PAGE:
Two hundred years before the advent of Vasco da Gama, Western Christianity-which comprises the Catholic Church, the Anglican Communion and Protestant denominations today-had already arrived in India, finding among its diverse people and faiths the Church of the East already at home since the beginning of Christianity.
Carpenters and Kings by Siddartha Sarma is an account of how global events, including the Crusades and the Mongol conquests, came together to bring Western Christianity to India.
A gripping narrative of two diagonally opposite impulses in Christianity: of humble scholars trying to live the Christian ideal, and of ambitious ecclesiastical empire-builders with more earthly goals.
Here’s what Siddartha has to say about his research methodology for the book:
The germ of the idea for Carpenters and Kings came many years ago when I was writing my thesis for a pre-doctorate in war studies at the University of Glasgow. I specialized in the Later Crusades, which is a fairly new discipline in medieval history and is seeing a lot of exciting new research in the West. My thesis was a comparative study of three crusade proposals, which were strategy manuals by scholars in the thirteenth and fourteenth centuries on how to recover the Holy Land which had been retaken by Muslim armies previously. One of the proposals was by William of Adam, a Dominican who would become Archbishop of Sultanieh in Persia. William wanted to launch a crusade from India and was the only such writer to make such a plan centred on the subcontinent. My supervisor suggested that it would be a good idea if we referred, for context, to a comprehensive secondary source on pre-colonial European scholarly engagement with India, to explain what William and others like him were doing in the subcontinent. We discovered that there was no such work. My supervisor found that strange and said it was a large gap in scholarship.
One reason for this gap is the history of Christianity in India is not studied much by Indians themselves. The other reason is Western scholarship has engaged with colonialism and with the Mughal Empire, but not with Europe’s idea of India in the pre-colonial period to the extent needed.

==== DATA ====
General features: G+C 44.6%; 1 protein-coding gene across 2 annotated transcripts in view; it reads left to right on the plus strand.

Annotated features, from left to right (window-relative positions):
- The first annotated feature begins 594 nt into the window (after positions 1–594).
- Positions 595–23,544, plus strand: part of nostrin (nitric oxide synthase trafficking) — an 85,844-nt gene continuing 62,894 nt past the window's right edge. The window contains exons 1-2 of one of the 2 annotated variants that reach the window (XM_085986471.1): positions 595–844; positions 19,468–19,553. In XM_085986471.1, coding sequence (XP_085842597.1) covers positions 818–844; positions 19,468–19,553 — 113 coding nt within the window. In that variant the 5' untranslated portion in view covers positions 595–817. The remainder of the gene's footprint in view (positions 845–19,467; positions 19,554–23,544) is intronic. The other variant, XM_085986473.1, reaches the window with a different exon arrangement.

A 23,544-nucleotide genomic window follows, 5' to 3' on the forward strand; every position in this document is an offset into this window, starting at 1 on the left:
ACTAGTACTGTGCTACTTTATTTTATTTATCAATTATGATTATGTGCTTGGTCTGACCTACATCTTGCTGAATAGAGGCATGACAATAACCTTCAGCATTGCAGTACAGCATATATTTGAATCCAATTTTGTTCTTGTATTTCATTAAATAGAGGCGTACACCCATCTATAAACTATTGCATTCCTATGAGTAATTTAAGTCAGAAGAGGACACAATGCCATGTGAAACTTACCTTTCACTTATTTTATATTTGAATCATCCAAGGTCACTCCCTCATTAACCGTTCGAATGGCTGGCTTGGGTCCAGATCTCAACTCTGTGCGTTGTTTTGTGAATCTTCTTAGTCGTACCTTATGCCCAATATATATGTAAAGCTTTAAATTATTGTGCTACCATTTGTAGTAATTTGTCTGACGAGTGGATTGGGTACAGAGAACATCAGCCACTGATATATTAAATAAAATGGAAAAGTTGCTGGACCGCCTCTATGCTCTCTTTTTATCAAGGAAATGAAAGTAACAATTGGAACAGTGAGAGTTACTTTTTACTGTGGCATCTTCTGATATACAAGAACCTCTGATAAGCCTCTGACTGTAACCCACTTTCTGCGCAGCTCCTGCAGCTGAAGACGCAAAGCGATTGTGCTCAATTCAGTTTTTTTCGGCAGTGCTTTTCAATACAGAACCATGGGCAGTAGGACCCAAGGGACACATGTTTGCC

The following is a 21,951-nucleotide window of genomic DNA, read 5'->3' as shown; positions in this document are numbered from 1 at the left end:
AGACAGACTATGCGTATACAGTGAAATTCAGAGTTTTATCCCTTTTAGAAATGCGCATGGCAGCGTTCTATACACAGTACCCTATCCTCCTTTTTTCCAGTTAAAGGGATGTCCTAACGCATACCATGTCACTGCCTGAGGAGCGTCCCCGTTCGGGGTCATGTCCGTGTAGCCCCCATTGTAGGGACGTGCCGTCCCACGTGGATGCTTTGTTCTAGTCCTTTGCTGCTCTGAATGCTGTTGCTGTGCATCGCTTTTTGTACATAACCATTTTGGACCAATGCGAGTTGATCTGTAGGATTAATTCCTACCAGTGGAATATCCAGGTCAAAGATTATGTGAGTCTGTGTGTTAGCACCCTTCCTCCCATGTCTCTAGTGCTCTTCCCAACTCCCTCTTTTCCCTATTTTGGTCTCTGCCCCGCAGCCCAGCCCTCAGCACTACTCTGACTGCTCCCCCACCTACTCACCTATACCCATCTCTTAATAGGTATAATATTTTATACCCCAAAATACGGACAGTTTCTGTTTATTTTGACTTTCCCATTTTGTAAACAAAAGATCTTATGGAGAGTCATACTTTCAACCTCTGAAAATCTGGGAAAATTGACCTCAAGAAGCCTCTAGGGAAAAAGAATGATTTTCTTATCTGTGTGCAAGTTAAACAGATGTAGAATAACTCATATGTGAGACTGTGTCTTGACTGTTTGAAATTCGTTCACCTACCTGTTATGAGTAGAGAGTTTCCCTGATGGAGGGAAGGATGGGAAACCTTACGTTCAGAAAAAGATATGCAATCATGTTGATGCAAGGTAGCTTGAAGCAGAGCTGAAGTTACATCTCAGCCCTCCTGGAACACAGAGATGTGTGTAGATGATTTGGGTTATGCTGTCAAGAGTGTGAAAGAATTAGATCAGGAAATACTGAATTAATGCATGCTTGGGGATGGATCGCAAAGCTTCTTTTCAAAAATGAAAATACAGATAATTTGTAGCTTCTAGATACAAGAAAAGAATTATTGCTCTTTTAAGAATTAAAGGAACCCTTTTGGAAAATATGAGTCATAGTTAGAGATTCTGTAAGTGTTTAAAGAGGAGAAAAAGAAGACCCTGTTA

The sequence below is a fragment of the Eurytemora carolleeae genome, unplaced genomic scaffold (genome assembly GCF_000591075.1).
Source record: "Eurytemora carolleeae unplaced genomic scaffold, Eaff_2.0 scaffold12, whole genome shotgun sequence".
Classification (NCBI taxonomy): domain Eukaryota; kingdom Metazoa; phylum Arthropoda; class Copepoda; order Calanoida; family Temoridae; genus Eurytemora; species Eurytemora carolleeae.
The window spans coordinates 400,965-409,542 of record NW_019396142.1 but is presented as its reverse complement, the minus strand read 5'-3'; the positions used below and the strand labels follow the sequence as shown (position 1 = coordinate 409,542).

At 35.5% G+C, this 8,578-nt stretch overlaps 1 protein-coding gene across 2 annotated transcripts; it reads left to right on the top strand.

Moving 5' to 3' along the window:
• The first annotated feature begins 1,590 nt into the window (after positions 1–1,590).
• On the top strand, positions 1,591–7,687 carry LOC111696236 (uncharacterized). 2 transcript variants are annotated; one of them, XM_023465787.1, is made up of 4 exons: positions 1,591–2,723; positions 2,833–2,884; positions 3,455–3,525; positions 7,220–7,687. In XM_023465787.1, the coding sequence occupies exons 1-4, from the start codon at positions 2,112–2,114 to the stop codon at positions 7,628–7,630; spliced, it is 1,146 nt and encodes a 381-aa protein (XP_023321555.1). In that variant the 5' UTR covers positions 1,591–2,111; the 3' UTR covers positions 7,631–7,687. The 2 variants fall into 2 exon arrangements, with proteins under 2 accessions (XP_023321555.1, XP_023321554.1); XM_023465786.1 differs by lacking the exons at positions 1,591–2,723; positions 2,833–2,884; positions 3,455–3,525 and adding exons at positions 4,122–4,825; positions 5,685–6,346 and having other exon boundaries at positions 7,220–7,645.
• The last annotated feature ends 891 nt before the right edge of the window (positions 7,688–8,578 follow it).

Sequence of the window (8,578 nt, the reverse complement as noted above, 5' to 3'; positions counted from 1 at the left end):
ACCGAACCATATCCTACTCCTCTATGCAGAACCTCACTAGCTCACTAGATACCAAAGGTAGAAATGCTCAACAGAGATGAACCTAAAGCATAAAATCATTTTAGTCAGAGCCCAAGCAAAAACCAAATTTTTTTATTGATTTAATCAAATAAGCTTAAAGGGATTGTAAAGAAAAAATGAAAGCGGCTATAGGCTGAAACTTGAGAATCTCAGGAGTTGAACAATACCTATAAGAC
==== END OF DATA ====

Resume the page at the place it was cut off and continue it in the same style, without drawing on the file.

In December 2017, I realized I had completed research for such a book, and began writing it in January 2018.
The book is divided into three sections: Antiquity, the Middle Ages and the colonial period. The history of Christianity in the third period is far better documented than in the first two, so I have engaged only with a few specific aspects of it for the book.
Carpenters and Kings covers two millennia of people and events across three continents. Research for this took nine years. I resolved, when I began writing it, to base it as much on primary sources as possible, with secondary sources to be used only for context where absolutely required. In the process I examined forty-six manuscripts and primary sources connected to the history of Christianity in general and Western Christianity in particular in the subcontinent. Ideally, anybody attempting to parse these primary sources should have access to and fluency in ten or eleven source languages, including Latin, Greek, Syriac, Arabic, Persian, Pahlavi, Mongolian, Mandarin, French, German and Danish. Here I had to make an allowance for my limited or nonexistent knowledge of most of these languages.
In the section on Antiquity, I examined the writings of pre-Christian writers like Herodotus and Strabo and early Christian scholars including Eusebius of Caesaraea. While the former two wrote about pre-Christian Roman and Greek engagement with India, Eusebius examined the tradition of the apostle Thomas preaching in India.